The first high-level United States--Soviet meeting in nearly half a year takes place this week as President Reagan launches a new effort to improve relations with Moscow.
But his new move is a mixed one: The administration is emphasizing conciliatory rhetoric at the moment, but it is also pointing to possible Soviet violations of arms control agreements.
The future of now-suspended nuclear arms control negotiations could depend on the outcome of the meeting in Stockholm tomorrow between US Secretary of State George P. Shultz and Soviet Foreign Minister Andrei A. Gromyko.
US-Soviet relations have been in a state of deep chill since the Soviets shot down a South Korean civilian airplane last Sept. 1. A Shultz-Gromyko meeting in early September was devoted mostly to a fruitless discussion of that incident.
The hard-line signals coming from Moscow prior to this week's Stockholm meeting have not been promising. The signals coming from Washington, however, have been both critical of the Soviets and hopeful.
In a major speech to be delivered in the East Room of the White House today, President Reagan is expected to refer only briefly to the issue of possible arms control violations. A senior White House official said over the weekend that the President will use the occasion to affirm the readiness of the United States to pursue ''a constructive and realistic dialogue with the Soviet Union.'' Such a dialogue, the official said, would be aimed at establishing ''a stable and mutually beneficial long-term relationship.''
Speaking to reporters on the understanding that he not be identified, the official indicated Reagan will expand on an earlier theme that the US has never been further from the threat of war with the Soviets than it is today - an assertion which refutes charges made by Democratic presidential candidates. Because of America's heightened military power, according to Reagan, there is less danger now that the Soviet Union will question US strength and try to challenge it.
Reagan is expected to say there is no alternative to ''credible deterrence and peaceful competition'' with the Soviets, which could lead to areas of ''constructive cooperation.''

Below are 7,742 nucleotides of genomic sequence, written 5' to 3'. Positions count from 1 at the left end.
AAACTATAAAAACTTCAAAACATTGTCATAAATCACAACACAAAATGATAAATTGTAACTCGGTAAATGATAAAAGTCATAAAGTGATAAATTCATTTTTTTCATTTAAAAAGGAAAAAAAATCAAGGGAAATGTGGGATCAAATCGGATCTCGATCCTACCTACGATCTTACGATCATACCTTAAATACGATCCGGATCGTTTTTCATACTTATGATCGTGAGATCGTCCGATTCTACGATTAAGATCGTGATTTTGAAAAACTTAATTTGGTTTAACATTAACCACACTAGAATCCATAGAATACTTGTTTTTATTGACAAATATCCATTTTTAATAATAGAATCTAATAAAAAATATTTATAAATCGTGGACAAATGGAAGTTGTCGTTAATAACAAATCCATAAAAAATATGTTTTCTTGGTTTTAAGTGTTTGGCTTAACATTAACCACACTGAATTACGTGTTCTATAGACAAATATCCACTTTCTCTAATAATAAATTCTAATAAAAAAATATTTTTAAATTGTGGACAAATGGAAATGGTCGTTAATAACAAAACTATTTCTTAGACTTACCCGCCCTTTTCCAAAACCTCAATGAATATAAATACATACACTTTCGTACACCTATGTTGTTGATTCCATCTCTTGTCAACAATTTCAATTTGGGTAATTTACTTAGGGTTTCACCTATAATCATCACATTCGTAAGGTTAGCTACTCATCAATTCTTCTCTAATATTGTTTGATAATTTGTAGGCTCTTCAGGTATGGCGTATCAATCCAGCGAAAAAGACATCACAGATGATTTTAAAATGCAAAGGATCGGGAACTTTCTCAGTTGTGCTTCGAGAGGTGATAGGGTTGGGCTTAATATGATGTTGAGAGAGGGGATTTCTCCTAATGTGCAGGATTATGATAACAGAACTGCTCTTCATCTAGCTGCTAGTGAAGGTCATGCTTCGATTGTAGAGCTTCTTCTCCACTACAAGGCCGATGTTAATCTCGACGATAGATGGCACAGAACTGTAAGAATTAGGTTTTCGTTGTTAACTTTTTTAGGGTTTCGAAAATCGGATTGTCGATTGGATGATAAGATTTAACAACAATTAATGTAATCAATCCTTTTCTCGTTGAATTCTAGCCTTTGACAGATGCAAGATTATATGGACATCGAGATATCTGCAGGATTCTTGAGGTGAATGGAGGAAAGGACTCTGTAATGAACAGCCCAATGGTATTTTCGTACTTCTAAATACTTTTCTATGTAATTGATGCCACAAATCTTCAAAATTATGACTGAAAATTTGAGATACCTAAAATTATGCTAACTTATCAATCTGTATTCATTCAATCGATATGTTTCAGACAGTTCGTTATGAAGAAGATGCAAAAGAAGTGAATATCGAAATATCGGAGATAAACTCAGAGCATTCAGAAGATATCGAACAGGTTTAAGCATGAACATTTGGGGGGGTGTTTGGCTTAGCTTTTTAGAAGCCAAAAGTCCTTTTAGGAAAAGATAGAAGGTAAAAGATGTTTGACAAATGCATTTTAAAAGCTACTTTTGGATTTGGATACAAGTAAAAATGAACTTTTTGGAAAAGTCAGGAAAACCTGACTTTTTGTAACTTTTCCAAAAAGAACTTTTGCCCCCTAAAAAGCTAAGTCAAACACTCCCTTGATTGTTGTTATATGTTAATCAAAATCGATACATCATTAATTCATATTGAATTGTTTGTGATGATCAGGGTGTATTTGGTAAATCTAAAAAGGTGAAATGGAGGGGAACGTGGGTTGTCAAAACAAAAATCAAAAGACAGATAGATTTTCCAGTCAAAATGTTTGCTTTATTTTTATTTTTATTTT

The moderate tone of today's speech marks a departure from the sharp rhetoric of some previous Reagan statements. In an interview with Time magazine published at the beginnning of this month, Reagan said he would no longer call the Soviet Union ''the focus of evil.''
The change in rhetoric is likely to be welcomed by leaders of West European governments, many of whom have felt, unlike Reagan, that the West had benefited from the earlier period of detente.
But Democratic presidential candidates are likely to charge that the speech is aimed more at the American electorate than it is at the Soviets. Polls taken late last year showed that many Americans fear an East-West confrontation.
Some critics of the administration are already asking why the report on possible Soviet violations of arms control agreements had to be sent to Congress on the eve of the Shultz-Gromyko meeting in Stockholm. They ask how the Soviets can be expected to respond in a conciliatory fashion if they are being given mixed signals from Washington - moderate rhetoric mixed with charges of violations. Mr. Shultz has said he would like to discuss ''a full range of issues'' with Mr. Gromyko, including arms control.
There apparently was considerable debate among top-level administration officials over when to send the congressionally mandated report on violations to Capitol Hill.
In the end, President Reagan seems to have decided it was best to begin briefing Congress on possible arms control violations before his speech and the Shultz-Gromyko meeting rather than appear to be ducking the issue.
But some conservatives, such as Sen. James A. McClure (R) of Idaho, are not likely to be happy until the administration produces and publicizes a major white paper on alleged violations of the unratified SALT II (Strategic Arms Limitation Talks) treaty.